Unfortunate timing can break an otherwise impenetrable product. This year, that wrecking ball was called COVID. Last May, right when the uncertainty was at a height, Blancpain thought just the thing we all needed was a new chronograph. Maybe not their most strategic play. However, I think it’s worth drawing a little more attention pieces that launched to a largely occupied audience. Because this Air Command is simply beautiful.
Blancpain made the Fifty Fathoms and saved the entire Swiss industry from the quartz crisis under JCB’s guidance. In public consciousness, that alone is what most people associate to Blancpain. But they did so much more.
The history of this Air Command is somewhat mythical. Blancpain had to sell many of their assets to stay afloat after JCB took over. All we know for certain is that a few deeply attractive chronographs survived in their archives. The original 1965 Air Command may have been a prototype for military contract, a commercial failure, or an in-house experiment. Not even Phillip’s could reach the bottom of the story to properly fill out their auction copy.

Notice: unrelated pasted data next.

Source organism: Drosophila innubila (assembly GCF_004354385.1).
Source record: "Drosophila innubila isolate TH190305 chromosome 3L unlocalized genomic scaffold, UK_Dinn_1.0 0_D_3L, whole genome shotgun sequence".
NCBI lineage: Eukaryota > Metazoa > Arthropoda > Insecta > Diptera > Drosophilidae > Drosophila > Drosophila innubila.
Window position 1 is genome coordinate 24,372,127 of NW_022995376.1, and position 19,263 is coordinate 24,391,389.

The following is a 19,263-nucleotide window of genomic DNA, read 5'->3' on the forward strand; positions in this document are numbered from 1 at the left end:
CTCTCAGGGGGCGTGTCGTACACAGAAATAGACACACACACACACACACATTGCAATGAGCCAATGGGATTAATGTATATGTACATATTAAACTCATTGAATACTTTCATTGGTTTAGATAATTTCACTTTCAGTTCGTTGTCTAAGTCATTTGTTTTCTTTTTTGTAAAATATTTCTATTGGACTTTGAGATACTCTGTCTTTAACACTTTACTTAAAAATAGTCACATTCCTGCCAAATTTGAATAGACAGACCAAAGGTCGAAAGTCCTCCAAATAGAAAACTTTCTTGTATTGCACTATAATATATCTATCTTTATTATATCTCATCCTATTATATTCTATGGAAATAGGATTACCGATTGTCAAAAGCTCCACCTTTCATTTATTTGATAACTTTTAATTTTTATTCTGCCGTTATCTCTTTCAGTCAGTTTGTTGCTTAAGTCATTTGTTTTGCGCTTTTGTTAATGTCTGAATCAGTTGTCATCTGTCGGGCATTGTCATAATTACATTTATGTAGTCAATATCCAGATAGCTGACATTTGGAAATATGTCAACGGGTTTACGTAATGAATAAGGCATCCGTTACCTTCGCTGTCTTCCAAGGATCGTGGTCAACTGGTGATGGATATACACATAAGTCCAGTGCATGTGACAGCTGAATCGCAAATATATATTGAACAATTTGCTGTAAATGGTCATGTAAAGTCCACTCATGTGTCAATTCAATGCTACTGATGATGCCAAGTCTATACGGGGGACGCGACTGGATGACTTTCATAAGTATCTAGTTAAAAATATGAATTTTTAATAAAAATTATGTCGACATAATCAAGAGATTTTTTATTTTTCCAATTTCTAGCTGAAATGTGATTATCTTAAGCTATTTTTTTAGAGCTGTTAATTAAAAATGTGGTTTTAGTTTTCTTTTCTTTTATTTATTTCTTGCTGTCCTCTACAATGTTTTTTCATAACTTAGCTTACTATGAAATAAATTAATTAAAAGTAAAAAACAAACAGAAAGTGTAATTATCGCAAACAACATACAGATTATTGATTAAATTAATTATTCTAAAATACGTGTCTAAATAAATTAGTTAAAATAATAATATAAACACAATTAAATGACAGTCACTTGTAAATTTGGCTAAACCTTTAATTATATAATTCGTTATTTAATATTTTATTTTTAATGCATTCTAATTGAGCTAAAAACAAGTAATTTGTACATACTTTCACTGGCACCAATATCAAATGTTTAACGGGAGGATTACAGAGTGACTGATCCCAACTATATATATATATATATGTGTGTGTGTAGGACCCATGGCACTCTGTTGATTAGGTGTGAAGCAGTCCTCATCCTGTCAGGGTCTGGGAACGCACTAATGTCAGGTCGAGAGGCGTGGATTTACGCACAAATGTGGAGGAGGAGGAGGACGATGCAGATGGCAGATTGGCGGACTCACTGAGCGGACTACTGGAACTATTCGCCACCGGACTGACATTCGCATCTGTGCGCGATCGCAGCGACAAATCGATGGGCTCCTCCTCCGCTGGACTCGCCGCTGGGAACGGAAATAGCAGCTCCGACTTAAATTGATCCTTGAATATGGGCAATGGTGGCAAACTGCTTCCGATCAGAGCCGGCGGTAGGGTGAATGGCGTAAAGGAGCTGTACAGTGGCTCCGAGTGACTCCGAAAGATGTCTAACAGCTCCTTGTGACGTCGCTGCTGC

Now the the waters are still and Blancpain are smoothly sailing they looked to their past for the next model. This is what we see here today: a beautiful flyback chronograph in the spirit of the original mystery. The case is 42mm and inside sits Blancpain’s own column-wheel, high-beat (36000 vph) chronograph. The dial is highly legible and lightly faux-tina’d. The real masterstroke, in my estimation, is the omission of a date window. It hasn’t lost any of the original’s charm. Although the model isn’t nearly as rare as the handful of 1965 flybacks that survived, it is actually limited—at a production run of just 500. Which have all sold.
Find this Air Command here from Xupes at 18000 GBP.